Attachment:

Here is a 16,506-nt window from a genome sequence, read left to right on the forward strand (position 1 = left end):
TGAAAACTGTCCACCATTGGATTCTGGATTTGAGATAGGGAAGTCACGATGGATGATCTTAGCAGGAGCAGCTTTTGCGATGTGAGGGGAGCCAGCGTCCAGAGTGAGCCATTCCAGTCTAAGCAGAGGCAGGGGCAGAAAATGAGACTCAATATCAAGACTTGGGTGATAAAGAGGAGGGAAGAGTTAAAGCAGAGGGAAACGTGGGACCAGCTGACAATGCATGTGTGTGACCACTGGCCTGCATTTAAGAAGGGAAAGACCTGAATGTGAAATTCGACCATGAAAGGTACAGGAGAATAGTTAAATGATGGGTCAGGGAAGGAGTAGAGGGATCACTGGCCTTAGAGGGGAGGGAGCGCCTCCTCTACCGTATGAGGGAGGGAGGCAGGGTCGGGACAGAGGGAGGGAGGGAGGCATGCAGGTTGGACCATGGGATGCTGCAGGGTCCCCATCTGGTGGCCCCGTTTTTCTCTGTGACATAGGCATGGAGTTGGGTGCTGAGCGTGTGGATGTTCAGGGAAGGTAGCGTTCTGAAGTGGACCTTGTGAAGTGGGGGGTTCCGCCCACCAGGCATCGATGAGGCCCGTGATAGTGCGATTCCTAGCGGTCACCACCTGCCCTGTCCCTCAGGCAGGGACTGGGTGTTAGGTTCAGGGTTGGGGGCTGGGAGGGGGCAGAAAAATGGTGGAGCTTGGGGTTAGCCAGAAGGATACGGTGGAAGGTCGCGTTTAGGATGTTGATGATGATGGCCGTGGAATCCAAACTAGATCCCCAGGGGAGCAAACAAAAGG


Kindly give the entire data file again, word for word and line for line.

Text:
Here is a 16,506-nt window from a genome sequence, read left to right on the forward strand (position 1 = left end):
TGAAAACTGTCCACCATTGGATTCTGGATTTGAGATAGGGAAGTCACGATGGATGATCTTAGCAGGAGCAGCTTTTGCGATGTGAGGGGAGCCAGCGTCCAGAGTGAGCCATTCCAGTCTAAGCAGAGGCAGGGGCAGAAAATGAGACTCAATATCAAGACTTGGGTGATAAAGAGGAGGGAAGAGTTAAAGCAGAGGGAAACGTGGGACCAGCTGACAATGCATGTGTGTGACCACTGGCCTGCATTTAAGAAGGGAAAGACCTGAATGTGAAATTCGACCATGAAAGGTACAGGAGAATAGTTAAATGATGGGTCAGGGAAGGAGTAGAGGGATCACTGGCCTTAGAGGGGAGGGAGCGCCTCCTCTACCGTATGAGGGAGGGAGGCAGGGTCGGGACAGAGGGAGGGAGGGAGGCATGCAGGTTGGACCATGGGATGCTGCAGGGTCCCCATCTGGTGGCCCCGTTTTTCTCTGTGACATAGGCATGGAGTTGGGTGCTGAGCGTGTGGATGTTCAGGGAAGGTAGCGTTCTGAAGTGGACCTTGTGAAGTGGGGGGTTCCGCCCACCAGGCATCGATGAGGCCCGTGATAGTGCGATTCCTAGCGGTCACCACCTGCCCTGTCCCTCAGGCAGGGACTGGGTGTTAGGTTCAGGGTTGGGGGCTGGGAGGGGGCAGAAAAATGGTGGAGCTTGGGGTTAGCCAGAAGGATACGGTGGAAGGTCGCGTTTAGGATGTTGATGATGATGGCCGTGGAATCCAAACTAGATCCCCAGGGGAGCAAACAAAAGG